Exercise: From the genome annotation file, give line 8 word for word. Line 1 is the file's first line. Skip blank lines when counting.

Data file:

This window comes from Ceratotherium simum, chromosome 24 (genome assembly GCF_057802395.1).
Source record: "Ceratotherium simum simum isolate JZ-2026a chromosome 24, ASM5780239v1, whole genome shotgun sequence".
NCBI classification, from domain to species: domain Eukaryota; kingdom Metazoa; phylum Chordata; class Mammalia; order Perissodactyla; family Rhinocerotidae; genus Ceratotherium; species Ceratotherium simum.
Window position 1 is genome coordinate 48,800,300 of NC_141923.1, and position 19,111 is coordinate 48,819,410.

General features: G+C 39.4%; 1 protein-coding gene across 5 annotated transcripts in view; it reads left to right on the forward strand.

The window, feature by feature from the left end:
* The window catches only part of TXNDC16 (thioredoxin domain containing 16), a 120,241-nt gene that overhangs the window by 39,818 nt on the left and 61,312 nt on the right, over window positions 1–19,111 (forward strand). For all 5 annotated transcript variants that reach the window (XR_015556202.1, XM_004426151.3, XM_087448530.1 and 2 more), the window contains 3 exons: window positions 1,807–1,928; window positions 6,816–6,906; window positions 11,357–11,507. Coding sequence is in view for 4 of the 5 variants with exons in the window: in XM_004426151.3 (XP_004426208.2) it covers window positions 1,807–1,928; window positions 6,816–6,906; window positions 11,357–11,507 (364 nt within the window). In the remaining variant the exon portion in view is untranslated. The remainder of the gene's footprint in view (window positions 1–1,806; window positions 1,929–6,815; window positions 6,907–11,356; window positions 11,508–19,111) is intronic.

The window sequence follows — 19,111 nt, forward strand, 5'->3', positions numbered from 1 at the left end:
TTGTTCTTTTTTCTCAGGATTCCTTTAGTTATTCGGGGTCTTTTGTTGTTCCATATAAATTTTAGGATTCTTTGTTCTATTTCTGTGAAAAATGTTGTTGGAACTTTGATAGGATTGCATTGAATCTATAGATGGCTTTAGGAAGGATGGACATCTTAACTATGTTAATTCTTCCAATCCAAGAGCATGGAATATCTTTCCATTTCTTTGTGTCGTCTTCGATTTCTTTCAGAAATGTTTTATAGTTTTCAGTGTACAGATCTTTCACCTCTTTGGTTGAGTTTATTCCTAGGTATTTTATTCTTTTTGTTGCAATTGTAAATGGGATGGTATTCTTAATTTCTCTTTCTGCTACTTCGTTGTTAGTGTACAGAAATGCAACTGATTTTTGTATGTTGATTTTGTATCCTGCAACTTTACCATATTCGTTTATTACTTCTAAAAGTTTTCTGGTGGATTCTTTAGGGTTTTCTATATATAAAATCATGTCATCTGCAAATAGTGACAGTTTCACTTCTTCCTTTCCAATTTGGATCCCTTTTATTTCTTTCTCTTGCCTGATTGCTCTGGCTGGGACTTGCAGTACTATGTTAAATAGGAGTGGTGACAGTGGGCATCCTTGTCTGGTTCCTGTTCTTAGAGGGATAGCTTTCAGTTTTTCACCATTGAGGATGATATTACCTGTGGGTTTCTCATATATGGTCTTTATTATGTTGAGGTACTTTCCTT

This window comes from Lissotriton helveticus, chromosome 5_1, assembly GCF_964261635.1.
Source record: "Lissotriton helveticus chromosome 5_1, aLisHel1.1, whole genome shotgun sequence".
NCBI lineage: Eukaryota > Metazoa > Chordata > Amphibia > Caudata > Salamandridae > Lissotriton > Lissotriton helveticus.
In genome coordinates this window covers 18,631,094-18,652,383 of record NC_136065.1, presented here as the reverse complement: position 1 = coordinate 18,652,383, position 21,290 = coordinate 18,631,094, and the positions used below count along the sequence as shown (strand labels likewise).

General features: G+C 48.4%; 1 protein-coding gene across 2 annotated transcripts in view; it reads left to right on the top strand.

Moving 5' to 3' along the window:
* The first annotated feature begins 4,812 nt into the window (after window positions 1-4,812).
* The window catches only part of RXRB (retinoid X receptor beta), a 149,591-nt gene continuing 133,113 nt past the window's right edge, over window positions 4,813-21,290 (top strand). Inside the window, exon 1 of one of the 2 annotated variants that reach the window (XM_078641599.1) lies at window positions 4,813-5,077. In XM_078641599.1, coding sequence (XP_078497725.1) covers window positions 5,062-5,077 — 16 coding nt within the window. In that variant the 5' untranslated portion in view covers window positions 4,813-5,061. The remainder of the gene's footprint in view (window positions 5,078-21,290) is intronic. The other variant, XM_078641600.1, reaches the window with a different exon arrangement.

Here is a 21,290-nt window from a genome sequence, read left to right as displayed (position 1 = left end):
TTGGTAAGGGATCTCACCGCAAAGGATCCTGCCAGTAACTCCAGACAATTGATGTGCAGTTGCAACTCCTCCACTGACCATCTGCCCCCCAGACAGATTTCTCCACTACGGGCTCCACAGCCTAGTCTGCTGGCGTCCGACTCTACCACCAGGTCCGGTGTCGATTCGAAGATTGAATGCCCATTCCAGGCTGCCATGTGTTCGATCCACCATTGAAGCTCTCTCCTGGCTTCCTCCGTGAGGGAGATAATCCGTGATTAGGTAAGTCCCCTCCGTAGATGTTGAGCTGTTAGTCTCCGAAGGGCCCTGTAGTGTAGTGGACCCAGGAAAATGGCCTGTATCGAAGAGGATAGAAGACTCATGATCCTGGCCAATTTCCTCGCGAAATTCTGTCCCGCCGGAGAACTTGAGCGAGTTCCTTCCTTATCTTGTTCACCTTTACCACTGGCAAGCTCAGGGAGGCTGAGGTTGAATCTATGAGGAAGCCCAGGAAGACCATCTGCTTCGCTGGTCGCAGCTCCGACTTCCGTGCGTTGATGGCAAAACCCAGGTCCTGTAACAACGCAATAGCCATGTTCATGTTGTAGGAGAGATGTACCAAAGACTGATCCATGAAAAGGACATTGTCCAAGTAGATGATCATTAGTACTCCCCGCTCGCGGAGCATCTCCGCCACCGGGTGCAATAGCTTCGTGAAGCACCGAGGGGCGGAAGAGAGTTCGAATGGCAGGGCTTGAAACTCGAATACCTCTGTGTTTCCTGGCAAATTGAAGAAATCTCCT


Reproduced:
The window sequence follows — 19,111 nt, forward strand, 5'->3', positions numbered from 1 at the left end: